Ethiopia: low costs & high risks?
Ethiopia’s government has recognised this with a string of incentives aimed at growing the sector through foreign investment. By 2016 the country aims to be exporting more than €1 billion worth of garments. And multinational companies have been quick to respond, with H&M, Tesco and Primark among those buying garments from Ethiopia.
International buyers are attracted to Ethiopia partly by its low labour costs and tax incentives. But the rapid growth of the industry needs to have a sustainable basis. Without improvements of production practices, the risks of humanitarian and environmental damage will increase exponentially as production levels rise.
Lessons to learn from Bangladesh
The devastating fire in the Tazreen Fashion factory in Bangladesh in 2012, and the Rana Plaza building that collapsed in 2013, were reminders of the need to ensure that safety and good working practices are embedded in the production and supply chain. More than 100 workers died in the Tazreen factory as the flames spread through fabrics and yarn that were piled to the ceiling in a factory without adequate emergency exits. Over a thousand people didn’t survive the Rana Plaza disaster caused by construction errors.
Solidaridad started last year working to ensure that the Ethiopian industry is built on firm, sustainable foundations. Our experience in other countries has shown that steady, well managed growth allows African nations to add value to their natural resources, build their economies and improve the working and living conditions of their citizens.
We are working with our local partners, government parties, institutes and NGOs on a 2025 Roadmap for a sustainable cotton and textile industry in Ethiopia. The main concern is to ensure that the sector adds value to the country’s economy and creates jobs, but just as important is ensuring that profitability for the sector goes hand in hand with sustainability: environmental controls, fair wages, workplace safety and social standards.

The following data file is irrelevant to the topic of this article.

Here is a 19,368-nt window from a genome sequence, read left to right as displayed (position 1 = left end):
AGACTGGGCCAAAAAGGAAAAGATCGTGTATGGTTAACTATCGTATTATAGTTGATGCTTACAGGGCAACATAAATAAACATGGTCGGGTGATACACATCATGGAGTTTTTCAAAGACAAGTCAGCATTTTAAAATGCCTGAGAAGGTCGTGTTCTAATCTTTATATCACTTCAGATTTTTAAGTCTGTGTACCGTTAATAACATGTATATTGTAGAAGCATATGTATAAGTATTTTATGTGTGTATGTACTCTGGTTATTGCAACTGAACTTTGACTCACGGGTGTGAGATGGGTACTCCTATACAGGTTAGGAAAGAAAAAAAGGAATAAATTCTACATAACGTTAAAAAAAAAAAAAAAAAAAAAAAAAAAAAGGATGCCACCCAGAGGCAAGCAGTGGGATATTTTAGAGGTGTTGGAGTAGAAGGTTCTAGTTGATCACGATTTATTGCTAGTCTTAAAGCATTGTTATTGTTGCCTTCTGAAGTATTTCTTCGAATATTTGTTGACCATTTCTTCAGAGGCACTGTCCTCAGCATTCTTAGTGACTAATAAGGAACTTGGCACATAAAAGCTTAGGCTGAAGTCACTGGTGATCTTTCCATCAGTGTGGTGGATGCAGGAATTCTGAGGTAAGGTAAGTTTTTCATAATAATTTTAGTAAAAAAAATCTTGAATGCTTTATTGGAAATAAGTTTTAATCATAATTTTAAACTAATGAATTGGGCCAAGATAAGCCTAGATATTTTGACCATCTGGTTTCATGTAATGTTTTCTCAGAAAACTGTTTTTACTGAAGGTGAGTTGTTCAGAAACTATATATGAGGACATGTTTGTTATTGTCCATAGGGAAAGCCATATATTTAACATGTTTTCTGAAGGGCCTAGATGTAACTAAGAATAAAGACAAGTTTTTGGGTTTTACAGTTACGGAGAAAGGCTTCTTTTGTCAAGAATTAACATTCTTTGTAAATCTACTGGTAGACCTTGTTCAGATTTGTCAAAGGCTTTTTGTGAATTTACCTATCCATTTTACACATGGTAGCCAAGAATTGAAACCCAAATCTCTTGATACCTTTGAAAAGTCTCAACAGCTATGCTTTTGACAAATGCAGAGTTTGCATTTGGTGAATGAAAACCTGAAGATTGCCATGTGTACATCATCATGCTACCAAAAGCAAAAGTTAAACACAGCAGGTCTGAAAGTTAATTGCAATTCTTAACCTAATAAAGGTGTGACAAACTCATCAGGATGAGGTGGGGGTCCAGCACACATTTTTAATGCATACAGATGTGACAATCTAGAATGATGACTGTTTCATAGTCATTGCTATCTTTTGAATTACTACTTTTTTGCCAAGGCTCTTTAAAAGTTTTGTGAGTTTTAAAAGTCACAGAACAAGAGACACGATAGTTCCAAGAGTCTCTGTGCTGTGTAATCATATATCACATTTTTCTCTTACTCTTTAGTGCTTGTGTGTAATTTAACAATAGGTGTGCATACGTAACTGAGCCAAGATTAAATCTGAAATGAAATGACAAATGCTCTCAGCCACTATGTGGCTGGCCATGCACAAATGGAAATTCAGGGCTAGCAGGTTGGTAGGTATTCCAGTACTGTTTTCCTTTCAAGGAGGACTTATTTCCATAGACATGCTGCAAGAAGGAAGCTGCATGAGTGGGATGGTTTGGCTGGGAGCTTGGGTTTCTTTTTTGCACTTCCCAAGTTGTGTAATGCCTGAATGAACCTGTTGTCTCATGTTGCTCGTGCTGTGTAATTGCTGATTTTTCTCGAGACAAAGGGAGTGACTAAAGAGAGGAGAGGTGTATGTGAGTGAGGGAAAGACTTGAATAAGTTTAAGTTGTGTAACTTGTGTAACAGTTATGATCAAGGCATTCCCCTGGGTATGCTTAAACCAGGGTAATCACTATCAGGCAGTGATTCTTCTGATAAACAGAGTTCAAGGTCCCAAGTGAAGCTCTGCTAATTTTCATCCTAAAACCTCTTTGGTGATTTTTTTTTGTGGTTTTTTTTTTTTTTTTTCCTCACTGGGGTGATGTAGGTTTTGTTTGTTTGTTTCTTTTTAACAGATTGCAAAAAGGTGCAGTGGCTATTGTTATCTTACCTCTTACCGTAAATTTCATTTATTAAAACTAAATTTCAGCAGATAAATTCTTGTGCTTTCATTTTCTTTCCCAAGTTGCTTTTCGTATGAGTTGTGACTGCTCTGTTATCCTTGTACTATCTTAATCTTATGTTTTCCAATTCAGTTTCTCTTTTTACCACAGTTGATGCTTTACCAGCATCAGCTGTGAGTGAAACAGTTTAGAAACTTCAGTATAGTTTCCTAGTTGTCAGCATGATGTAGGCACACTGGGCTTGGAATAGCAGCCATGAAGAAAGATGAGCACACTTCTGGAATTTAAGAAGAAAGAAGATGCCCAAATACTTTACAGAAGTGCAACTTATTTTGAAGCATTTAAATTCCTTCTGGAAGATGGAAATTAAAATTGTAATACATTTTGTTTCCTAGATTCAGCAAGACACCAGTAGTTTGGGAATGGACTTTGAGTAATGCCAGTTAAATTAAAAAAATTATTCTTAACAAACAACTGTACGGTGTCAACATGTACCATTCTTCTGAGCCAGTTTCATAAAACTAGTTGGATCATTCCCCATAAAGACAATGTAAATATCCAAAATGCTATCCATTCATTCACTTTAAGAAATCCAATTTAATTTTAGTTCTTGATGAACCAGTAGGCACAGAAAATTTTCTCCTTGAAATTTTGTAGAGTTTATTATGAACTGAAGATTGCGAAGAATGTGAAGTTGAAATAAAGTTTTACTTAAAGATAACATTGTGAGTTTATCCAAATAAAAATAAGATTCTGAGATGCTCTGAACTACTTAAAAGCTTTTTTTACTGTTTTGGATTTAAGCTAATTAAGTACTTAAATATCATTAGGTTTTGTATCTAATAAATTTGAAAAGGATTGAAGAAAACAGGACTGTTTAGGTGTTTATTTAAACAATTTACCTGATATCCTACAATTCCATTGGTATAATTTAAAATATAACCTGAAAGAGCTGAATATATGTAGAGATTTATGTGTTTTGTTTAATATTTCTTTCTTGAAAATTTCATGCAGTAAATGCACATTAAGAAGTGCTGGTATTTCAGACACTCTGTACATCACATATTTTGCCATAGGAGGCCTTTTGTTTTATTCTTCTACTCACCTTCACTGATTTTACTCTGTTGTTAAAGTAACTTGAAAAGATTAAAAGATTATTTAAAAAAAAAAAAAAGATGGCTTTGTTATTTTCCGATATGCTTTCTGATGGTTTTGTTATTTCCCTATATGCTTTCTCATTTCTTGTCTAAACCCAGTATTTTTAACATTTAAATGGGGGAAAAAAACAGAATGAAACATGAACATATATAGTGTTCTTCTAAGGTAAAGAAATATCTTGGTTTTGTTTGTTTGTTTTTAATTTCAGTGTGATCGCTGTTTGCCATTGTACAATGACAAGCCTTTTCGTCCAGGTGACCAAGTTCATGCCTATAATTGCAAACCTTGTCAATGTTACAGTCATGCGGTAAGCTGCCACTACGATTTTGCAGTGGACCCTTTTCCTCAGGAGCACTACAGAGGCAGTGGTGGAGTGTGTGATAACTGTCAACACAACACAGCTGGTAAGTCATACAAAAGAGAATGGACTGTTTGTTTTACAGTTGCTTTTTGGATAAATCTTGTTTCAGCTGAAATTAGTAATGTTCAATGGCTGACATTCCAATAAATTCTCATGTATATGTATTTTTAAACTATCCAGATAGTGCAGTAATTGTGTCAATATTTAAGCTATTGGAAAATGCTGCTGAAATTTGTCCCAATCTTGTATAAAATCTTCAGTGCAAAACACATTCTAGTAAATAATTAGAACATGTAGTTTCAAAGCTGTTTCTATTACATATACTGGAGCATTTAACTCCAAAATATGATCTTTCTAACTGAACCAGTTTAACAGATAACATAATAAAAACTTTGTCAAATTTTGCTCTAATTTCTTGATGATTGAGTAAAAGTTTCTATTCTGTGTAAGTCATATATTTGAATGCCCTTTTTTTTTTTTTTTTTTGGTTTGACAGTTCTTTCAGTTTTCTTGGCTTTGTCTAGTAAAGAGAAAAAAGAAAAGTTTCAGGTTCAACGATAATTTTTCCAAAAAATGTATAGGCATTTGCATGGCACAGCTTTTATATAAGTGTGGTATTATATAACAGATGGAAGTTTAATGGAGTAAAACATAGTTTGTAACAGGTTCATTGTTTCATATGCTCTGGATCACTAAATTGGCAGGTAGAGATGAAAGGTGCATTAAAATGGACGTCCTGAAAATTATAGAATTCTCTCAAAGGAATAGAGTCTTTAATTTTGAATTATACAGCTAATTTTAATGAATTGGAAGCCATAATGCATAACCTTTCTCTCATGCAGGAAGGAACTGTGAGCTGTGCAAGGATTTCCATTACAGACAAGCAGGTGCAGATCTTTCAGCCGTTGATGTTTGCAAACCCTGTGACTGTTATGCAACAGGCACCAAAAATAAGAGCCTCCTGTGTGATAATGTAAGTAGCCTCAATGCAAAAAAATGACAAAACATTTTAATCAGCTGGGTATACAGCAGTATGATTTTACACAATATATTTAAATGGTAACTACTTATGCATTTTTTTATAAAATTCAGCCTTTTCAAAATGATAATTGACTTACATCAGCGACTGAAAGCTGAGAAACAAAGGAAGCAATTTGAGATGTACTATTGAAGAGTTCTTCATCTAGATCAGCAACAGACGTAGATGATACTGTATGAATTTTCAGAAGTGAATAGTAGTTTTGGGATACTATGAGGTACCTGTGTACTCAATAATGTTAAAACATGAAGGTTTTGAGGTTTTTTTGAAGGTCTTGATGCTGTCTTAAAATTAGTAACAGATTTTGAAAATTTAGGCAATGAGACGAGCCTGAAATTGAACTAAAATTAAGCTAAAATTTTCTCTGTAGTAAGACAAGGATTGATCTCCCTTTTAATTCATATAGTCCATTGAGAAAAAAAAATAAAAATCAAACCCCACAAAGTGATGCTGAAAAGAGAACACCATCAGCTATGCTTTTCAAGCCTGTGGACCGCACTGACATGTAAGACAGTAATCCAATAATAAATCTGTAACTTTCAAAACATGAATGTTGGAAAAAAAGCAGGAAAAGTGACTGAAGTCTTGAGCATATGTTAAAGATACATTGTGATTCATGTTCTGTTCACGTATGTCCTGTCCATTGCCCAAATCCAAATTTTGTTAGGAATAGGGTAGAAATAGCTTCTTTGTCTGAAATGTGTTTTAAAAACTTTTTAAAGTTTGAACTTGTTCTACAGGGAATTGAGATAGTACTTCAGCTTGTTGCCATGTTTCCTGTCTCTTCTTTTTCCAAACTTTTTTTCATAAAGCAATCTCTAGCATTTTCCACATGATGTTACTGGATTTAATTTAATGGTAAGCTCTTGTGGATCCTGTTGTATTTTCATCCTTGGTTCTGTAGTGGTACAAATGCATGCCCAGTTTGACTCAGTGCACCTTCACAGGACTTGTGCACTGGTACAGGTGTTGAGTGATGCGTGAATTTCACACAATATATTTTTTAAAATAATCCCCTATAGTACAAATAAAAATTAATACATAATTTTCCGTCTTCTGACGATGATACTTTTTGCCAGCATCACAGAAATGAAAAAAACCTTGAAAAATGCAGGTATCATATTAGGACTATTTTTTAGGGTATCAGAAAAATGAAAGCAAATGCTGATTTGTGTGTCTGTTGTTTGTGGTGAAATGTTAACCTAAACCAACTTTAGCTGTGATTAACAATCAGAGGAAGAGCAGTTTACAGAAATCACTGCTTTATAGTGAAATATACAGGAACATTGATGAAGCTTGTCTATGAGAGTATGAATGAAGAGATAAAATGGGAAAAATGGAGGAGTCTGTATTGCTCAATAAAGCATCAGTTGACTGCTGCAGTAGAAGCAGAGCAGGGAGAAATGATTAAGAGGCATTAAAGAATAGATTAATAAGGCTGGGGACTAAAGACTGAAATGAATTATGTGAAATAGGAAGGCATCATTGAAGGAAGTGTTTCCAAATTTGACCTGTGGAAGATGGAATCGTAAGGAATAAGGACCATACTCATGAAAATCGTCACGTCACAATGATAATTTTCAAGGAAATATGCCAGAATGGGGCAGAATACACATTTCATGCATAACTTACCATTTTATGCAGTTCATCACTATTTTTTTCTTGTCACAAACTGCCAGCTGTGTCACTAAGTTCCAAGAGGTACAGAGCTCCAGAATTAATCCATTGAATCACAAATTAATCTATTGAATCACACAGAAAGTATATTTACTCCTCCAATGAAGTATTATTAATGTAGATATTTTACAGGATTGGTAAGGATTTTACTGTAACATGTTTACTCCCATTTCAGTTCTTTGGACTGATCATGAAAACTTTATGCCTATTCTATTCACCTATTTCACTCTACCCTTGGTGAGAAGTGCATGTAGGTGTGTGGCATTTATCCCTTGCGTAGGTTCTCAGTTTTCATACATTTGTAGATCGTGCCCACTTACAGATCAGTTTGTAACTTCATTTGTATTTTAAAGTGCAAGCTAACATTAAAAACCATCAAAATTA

A global cotton programme
Across Africa, Latin America and Asia Solidaridad is helping 150,000 farmers in the cotton industry get better access to sustainable agriculture and connect them to the organised market. We work by bringing government parties, cotton and textile associations, NGOs and companies around the table to establish an integrated supply chain.
Programmes such as the Better Cotton Initiative teach farmers how to grow cotton in a more sustainable manner, for example by saving water and improving the soil, but also by using fewer and less harmful pesticides. As a result farmers’ crop yields increase and they earn more, which allows them to invest in their farms and lift themselves and their families out of poverty.
Textile programme from Asia to Africa
Until now our work in the textile sector has focused on India, Bangladesh and China. We have helped textiles factories to produce cleaner and safer and improve efficiency through schemes such as the Partnership for Cleaner Textiles (PaCT), which is implemented in 200 factories in Bangladesh. Last years, we have been active in nine African countries supporting cotton farmers. Africa can add a lot of value to its cotton production by developing the textile sector. Our recent study with Berenschot shows the opportunities for textile production in East Africa.
Yet such initiatives can only succeed in partnership with the industry. With this in mind Solidaridad announced a strategic partnership with H&M in April to establish a sustainable production chain from the cotton field to the clothes store. This collaboration includes joint improvement projects at farm and factory level, as well as strategy development, covering new subjects and innovations. Elsewhere we have collaborative arrangements with 25 brands and retailers on joint programmes on supply chain sustainability, including VF Corporation, Bestseller, Tommy Hilfiger and Decathlon.
Our experience in Asia has taught us that sustainable textile production doesn’t happen overnight. It is the outcome of a complex and ongoing process of negotiation with all parties in the industry to come up with constructive solutions. There is still much work to do, but the lesson of Bangladesh is that industrial growth cannot be a race to the bottom. The disastrous environmental and humanitarian consequences of focusing exclusively on cost could not be clearer. For Ethiopia’s textile industry to fulfil its promise, it must learn from Bangladesh’s mistakes. Join us and make that happen.